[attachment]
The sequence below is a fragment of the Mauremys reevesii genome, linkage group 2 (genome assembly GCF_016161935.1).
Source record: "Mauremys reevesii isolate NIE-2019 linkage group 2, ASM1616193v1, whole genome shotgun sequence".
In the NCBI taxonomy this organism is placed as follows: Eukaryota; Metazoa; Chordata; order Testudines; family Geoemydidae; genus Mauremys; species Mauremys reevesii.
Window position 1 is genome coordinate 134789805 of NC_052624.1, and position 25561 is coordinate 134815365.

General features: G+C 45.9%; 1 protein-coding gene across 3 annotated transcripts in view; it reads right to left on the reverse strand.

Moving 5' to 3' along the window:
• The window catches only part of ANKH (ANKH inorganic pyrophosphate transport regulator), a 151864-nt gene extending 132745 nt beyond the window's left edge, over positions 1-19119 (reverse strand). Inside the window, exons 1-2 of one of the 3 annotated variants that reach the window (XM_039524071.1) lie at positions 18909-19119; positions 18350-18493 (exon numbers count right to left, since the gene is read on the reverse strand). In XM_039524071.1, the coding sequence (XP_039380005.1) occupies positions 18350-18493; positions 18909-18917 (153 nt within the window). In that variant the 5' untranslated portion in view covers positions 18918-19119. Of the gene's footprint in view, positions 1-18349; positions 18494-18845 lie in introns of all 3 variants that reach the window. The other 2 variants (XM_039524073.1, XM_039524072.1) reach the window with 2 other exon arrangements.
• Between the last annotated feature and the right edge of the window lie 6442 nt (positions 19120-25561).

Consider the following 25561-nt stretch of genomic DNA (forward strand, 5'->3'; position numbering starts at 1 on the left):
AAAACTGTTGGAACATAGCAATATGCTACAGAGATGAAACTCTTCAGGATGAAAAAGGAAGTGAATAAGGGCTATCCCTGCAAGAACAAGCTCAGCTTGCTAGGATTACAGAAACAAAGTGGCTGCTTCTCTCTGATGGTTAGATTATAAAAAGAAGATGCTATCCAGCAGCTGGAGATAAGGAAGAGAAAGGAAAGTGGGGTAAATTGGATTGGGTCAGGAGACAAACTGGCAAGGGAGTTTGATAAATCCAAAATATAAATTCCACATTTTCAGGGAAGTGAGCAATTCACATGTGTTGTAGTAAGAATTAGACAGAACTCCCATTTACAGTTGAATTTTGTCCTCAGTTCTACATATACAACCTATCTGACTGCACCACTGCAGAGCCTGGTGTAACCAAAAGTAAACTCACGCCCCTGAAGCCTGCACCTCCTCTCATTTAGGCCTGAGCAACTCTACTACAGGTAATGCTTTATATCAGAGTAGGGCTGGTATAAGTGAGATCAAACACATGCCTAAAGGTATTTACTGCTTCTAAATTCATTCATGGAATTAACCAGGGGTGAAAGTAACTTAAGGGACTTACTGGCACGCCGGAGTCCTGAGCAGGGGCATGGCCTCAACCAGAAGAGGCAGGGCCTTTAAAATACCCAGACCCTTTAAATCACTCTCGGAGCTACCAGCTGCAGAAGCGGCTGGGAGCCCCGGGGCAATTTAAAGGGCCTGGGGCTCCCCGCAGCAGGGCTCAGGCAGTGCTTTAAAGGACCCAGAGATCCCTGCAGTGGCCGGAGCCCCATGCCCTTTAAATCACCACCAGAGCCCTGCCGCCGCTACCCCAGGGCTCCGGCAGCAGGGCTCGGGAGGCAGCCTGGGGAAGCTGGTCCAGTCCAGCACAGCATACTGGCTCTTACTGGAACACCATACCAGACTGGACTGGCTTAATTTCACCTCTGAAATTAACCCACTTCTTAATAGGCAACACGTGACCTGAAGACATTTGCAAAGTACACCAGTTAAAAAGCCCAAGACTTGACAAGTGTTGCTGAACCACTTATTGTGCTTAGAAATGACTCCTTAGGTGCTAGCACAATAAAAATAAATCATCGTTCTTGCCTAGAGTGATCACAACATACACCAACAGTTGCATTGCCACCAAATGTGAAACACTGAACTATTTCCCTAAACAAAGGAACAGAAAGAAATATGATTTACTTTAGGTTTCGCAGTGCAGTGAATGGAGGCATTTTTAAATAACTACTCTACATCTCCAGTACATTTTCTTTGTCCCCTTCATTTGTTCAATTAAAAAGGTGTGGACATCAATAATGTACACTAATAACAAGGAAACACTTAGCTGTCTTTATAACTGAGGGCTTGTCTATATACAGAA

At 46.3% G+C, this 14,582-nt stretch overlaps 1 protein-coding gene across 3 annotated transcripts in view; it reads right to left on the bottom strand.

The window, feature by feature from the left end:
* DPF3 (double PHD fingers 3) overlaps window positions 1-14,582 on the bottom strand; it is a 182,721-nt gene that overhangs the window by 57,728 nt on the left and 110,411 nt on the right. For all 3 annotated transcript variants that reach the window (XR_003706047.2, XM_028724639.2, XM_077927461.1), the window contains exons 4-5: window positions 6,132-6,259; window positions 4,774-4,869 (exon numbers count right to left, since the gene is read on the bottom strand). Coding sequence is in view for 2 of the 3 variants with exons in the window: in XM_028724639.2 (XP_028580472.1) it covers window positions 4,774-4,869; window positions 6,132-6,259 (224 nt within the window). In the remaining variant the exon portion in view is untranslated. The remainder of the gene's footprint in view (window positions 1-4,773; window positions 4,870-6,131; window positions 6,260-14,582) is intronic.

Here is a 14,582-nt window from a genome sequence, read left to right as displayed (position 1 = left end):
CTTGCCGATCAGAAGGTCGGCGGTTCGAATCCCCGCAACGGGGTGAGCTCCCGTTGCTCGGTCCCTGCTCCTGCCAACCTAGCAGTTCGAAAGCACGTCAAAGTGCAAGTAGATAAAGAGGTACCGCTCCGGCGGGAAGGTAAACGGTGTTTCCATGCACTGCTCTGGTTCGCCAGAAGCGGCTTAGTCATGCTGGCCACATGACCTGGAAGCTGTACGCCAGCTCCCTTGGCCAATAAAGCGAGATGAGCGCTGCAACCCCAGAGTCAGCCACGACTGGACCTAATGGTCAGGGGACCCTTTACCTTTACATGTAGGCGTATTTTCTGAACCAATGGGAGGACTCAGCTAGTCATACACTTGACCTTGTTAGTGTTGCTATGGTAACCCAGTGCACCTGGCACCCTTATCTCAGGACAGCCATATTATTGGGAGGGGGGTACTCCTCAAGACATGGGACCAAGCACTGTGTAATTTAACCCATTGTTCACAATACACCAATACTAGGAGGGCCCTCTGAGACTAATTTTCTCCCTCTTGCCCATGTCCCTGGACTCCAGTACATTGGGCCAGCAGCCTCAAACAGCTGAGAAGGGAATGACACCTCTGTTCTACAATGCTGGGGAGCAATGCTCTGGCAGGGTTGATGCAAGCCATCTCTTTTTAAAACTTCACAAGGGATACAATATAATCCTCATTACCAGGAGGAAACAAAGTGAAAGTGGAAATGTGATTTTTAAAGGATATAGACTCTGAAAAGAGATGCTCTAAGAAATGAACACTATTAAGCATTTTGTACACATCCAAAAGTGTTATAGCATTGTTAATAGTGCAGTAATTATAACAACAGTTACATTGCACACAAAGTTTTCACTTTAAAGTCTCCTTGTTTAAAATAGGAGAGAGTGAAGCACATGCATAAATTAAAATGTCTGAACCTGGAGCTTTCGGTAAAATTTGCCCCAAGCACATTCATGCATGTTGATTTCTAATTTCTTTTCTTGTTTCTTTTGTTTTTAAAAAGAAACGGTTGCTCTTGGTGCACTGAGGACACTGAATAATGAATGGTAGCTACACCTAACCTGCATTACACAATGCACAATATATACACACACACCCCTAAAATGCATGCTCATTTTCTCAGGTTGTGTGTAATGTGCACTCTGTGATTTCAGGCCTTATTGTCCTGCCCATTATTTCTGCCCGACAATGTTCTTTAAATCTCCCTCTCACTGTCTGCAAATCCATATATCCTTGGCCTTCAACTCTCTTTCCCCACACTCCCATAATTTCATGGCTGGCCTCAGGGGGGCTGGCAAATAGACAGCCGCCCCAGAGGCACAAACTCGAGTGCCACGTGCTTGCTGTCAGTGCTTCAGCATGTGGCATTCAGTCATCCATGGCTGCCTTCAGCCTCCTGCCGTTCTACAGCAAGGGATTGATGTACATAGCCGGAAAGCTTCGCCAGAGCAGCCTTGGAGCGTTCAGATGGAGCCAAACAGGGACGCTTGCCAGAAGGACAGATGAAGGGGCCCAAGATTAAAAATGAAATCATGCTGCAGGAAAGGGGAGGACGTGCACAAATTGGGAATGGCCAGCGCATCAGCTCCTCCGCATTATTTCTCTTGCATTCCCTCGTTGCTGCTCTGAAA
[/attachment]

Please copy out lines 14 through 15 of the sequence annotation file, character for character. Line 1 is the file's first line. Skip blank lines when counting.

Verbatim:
Here is a 14,582-nt window from a genome sequence, read left to right as displayed (position 1 = left end):
CTTGCCGATCAGAAGGTCGGCGGTTCGAATCCCCGCAACGGGGTGAGCTCCCGTTGCTCGGTCCCTGCTCCTGCCAACCTAGCAGTTCGAAAGCACGTCAAAGTGCAAGTAGATAAAGAGGTACCGCTCCGGCGGGAAGGTAAACGGTGTTTCCATGCACTGCTCTGGTTCGCCAGAAGCGGCTTAGTCATGCTGGCCACATGACCTGGAAGCTGTACGCCAGCTCCCTTGGCCAATAAAGCGAGATGAGCGCTGCAACCCCAGAGTCAGCCACGACTGGACCTAATGGTCAGGGGACCCTTTACCTTTACATGTAGGCGTATTTTCTGAACCAATGGGAGGACTCAGCTAGTCATACACTTGACCTTGTTAGTGTTGCTATGGTAACCCAGTGCACCTGGCACCCTTATCTCAGGACAGCCATATTATTGGGAGGGGGGTACTCCTCAAGACATGGGACCAAGCACTGTGTAATTTAACCCATTGTTCACAATACACCAATACTAGGAGGGCCCTCTGAGACTAATTTTCTCCCTCTTGCCCATGTCCCTGGACTCCAGTACATTGGGCCAGCAGCCTCAAACAGCTGAGAAGGGAATGACACCTCTGTTCTACAATGCTGGGGAGCAATGCTCTGGCAGGGTTGATGCAAGCCATCTCTTTTTAAAACTTCACAAGGGATACAATATAATCCTCATTACCAGGAGGAAACAAAGTGAAAGTGGAAATGTGATTTTTAAAGGATATAGACTCTGAAAAGAGATGCTCTAAGAAATGAACACTATTAAGCATTTTGTACACATCCAAAAGTGTTATAGCATTGTTAATAGTGCAGTAATTATAACAACAGTTACATTGCACACAAAGTTTTCACTTTAAAGTCTCCTTGTTTAAAATAGGAGAGAGTGAAGCACATGCATAAATTAAAATGTCTGAACCTGGAGCTTTCGGTAAAATTTGCCCCAAGCACATTCATGCATGTTGATTTCTAATTTCTTTTCTTGTTTCTTTTGTTTTTAAAAAGAAACGGTTGCTCTTGGTGCACTGAGGACACTGAATAATGAATGGTAGCTACACCTAACCTGCATTACACAATGCACAATATATACACACACACCCCTAAAATGCATGCTCATTTTCTCAGGTTGTGTGTAATGTGCACTCTGTGATTTCAGGCCTTATTGTCCTGCCCATTATTTCTGCCCGACAATGTTCTTTAAATCTCCCTCTCACTGTCTGCAAATCCATATATCCTTGGCCTTCAACTCTCTTTCCCCACACTCCCATAATTTCATGGCTGGCCTCAGGGGGGCTGGCAAATAGACAGCCGCCCCAGAGGCACAAACTCGAGTGCCACGTGCTTGCTGTCAGTGCTTCAGCATGTGGCATTCAGTCATCCATGGCTGCCTTCAGCCTCCTGCCGTTCTACAGCAAGGGATTGATGTACATAGCCGGAAAGCTTCGCCAGAGCAGCCTTGGAGCGTTCAGATGGAGCCAAACAGGGACGCTTGCCAGAAGGACAGATGAAGGGGCCCAAGATTAAAAATGAAATCATGCTGCAGGAAAGGGGAGGACGTGCACAAATTGGGAATGGCCAGCGCATCAGCTCCTCCGCATTATTTCTCTTGCATTCCCTCGTTGCTGCTCTGAAA